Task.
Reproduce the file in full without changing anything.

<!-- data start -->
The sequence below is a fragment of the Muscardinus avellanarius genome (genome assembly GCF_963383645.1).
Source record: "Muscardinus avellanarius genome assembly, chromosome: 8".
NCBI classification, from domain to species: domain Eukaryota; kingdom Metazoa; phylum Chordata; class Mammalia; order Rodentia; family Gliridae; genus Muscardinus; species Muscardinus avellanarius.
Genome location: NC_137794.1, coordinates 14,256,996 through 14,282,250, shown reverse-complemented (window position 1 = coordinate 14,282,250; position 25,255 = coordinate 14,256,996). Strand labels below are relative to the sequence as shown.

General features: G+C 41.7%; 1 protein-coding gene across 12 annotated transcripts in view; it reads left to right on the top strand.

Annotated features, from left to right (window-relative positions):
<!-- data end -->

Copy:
The sequence below is a fragment of the Muscardinus avellanarius genome (genome assembly GCF_963383645.1).
Source record: "Muscardinus avellanarius genome assembly, chromosome: 8".
NCBI classification, from domain to species: domain Eukaryota; kingdom Metazoa; phylum Chordata; class Mammalia; order Rodentia; family Gliridae; genus Muscardinus; species Muscardinus avellanarius.
Genome location: NC_137794.1, coordinates 14,256,996 through 14,282,250, shown reverse-complemented (window position 1 = coordinate 14,282,250; position 25,255 = coordinate 14,256,996). Strand labels below are relative to the sequence as shown.

General features: G+C 41.7%; 1 protein-coding gene across 12 annotated transcripts in view; it reads left to right on the top strand.

Annotated features, from left to right (window-relative positions):